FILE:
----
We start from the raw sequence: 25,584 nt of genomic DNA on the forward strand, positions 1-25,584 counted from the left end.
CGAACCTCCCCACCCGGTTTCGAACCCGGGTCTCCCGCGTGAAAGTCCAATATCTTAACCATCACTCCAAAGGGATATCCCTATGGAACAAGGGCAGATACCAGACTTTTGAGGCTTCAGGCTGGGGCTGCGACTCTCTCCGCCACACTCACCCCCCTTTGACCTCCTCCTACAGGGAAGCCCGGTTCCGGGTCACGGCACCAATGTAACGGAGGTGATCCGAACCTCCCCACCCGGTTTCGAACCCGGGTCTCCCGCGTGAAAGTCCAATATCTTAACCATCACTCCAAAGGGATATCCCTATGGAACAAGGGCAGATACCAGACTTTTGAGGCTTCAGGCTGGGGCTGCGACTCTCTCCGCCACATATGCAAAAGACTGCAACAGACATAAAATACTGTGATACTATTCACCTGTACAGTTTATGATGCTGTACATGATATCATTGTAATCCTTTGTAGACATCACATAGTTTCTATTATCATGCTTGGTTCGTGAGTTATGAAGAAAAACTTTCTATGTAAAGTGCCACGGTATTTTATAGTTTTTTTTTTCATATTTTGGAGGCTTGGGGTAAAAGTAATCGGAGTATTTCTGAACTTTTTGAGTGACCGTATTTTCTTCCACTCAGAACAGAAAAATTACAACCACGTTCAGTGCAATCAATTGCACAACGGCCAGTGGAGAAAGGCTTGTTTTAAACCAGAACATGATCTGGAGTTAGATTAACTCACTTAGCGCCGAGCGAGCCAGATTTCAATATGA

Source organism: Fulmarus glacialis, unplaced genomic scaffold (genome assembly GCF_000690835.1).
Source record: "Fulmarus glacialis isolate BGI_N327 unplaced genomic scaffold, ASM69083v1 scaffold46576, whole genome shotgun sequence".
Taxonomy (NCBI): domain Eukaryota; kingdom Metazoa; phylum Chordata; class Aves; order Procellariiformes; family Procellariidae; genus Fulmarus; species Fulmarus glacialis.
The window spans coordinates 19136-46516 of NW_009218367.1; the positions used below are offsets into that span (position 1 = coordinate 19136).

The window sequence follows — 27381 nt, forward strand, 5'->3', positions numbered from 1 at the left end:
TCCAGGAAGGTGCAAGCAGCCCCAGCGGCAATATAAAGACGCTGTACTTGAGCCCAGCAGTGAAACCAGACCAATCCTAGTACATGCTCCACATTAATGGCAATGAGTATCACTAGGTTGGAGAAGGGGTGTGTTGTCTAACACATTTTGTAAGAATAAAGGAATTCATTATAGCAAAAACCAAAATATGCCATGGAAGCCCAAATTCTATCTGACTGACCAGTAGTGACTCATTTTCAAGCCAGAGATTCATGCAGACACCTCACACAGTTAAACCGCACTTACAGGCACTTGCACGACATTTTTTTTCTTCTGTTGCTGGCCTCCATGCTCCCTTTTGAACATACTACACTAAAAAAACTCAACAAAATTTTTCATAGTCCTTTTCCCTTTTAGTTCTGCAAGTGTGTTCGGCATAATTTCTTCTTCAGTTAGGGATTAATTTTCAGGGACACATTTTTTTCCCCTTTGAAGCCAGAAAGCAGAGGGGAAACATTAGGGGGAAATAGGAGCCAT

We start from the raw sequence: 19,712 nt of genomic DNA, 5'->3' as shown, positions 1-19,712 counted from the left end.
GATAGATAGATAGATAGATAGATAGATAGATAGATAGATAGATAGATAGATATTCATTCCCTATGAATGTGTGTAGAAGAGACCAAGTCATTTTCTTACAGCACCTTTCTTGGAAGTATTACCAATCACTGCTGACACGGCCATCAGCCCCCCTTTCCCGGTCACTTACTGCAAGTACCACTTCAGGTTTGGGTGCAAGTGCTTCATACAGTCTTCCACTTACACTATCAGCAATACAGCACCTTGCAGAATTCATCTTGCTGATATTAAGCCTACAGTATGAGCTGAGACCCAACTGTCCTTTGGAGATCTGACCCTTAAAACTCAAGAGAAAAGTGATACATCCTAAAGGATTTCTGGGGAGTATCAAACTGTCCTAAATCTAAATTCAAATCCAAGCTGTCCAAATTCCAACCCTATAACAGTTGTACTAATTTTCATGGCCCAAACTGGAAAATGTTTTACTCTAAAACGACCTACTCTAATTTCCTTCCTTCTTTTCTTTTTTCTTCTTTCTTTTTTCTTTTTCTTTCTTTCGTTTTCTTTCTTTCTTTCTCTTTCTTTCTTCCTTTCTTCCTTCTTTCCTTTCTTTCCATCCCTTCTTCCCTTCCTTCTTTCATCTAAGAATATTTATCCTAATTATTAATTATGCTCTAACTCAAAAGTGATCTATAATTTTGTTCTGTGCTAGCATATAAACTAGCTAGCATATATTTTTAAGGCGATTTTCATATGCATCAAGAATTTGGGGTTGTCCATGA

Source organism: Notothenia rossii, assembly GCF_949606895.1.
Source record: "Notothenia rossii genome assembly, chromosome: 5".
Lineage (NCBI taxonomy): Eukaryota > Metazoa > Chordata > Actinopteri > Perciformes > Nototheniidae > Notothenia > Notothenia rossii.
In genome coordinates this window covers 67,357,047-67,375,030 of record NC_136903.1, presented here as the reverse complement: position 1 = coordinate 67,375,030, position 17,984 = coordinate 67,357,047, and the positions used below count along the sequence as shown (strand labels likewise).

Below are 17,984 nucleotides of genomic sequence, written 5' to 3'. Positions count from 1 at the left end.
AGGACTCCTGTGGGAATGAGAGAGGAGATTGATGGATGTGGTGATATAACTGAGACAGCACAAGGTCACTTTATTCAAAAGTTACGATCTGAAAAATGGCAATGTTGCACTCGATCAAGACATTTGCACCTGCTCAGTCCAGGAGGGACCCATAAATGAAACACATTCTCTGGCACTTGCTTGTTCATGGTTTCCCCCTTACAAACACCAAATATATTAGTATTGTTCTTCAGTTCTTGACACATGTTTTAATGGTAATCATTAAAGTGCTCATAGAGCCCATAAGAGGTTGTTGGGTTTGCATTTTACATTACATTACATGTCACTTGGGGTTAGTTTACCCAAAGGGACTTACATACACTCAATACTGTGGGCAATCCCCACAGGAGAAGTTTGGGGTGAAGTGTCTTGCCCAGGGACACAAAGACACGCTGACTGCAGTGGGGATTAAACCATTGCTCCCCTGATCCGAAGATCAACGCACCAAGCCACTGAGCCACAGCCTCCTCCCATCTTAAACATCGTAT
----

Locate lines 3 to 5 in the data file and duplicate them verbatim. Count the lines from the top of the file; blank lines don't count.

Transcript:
Source organism: Fulmarus glacialis, unplaced genomic scaffold (genome assembly GCF_000690835.1).
Source record: "Fulmarus glacialis isolate BGI_N327 unplaced genomic scaffold, ASM69083v1 scaffold46576, whole genome shotgun sequence".
Taxonomy (NCBI): domain Eukaryota; kingdom Metazoa; phylum Chordata; class Aves; order Procellariiformes; family Procellariidae; genus Fulmarus; species Fulmarus glacialis.